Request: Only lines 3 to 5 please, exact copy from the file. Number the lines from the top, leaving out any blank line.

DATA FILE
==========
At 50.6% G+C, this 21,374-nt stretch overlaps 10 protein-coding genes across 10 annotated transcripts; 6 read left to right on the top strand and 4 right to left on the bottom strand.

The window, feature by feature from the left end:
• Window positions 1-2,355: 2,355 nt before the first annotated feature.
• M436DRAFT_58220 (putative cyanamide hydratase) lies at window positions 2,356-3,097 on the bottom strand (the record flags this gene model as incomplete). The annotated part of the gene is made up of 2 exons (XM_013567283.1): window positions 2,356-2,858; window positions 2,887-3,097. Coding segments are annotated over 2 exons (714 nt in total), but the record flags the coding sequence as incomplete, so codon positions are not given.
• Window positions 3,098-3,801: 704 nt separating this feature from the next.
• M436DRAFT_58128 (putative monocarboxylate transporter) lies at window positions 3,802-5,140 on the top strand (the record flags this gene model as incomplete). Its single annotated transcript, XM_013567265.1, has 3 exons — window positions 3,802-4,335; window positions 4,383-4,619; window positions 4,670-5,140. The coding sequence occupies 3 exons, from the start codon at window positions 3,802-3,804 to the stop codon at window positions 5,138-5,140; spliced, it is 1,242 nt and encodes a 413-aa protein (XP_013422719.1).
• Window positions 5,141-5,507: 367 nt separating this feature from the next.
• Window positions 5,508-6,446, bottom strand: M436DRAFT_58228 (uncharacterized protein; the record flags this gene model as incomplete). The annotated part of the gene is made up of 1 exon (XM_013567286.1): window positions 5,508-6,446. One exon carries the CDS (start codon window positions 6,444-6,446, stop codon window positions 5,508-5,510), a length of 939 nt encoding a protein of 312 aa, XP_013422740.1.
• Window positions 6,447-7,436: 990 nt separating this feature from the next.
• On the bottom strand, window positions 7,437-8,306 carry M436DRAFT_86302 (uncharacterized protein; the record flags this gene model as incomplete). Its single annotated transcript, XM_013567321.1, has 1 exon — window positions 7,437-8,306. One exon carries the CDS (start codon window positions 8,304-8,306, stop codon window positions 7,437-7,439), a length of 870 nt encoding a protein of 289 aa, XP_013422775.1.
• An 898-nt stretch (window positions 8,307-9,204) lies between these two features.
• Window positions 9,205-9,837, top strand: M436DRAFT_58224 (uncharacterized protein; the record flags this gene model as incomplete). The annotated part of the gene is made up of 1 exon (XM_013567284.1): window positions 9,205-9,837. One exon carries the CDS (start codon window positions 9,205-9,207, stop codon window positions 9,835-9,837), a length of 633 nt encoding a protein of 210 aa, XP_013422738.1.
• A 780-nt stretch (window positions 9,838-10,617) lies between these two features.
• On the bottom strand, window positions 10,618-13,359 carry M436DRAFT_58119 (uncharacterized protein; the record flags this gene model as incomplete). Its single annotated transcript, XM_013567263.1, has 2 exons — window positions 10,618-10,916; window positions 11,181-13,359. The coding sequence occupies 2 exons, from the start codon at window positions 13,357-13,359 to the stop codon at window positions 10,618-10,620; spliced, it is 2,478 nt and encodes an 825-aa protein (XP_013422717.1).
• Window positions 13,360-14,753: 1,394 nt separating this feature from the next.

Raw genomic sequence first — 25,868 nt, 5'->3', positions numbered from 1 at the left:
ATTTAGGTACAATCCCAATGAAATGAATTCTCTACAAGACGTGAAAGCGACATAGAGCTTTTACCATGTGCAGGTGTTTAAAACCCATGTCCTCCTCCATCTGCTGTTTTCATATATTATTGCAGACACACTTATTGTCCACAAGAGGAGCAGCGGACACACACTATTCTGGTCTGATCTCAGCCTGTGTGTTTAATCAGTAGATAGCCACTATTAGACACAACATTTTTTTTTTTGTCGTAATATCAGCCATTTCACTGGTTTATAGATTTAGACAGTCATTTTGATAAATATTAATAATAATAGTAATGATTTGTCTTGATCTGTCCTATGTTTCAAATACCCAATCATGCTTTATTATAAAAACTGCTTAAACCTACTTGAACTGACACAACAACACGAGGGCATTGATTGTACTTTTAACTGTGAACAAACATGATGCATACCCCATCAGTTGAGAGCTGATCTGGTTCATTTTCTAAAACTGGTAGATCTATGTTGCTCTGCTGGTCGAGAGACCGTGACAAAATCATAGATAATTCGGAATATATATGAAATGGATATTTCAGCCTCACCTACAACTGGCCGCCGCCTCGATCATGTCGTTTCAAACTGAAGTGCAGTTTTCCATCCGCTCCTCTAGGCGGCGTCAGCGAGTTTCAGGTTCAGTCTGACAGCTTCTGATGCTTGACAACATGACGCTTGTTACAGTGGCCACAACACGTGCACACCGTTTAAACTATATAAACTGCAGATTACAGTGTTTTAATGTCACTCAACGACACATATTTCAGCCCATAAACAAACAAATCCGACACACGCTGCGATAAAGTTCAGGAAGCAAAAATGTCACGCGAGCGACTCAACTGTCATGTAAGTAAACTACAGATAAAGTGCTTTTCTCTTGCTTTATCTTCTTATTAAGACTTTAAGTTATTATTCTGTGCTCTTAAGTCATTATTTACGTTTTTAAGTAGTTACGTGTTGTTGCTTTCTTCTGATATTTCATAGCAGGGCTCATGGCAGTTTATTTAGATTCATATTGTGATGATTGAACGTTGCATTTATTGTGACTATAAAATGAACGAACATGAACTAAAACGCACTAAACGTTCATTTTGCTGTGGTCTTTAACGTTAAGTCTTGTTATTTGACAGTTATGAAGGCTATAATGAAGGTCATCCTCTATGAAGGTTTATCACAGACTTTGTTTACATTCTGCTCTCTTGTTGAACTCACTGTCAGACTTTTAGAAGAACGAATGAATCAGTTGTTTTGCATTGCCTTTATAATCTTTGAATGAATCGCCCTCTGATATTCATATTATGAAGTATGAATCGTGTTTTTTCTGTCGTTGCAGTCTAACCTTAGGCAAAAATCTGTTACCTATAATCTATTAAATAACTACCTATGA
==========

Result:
• Window positions 1-2,355: 2,355 nt before the first annotated feature.
• M436DRAFT_58220 (putative cyanamide hydratase) lies at window positions 2,356-3,097 on the bottom strand (the record flags this gene model as incomplete). The annotated part of the gene is made up of 2 exons (XM_013567283.1): window positions 2,356-2,858; window positions 2,887-3,097. Coding segments are annotated over 2 exons (714 nt in total), but the record flags the coding sequence as incomplete, so codon positions are not given.
• Window positions 3,098-3,801: 704 nt separating this feature from the next.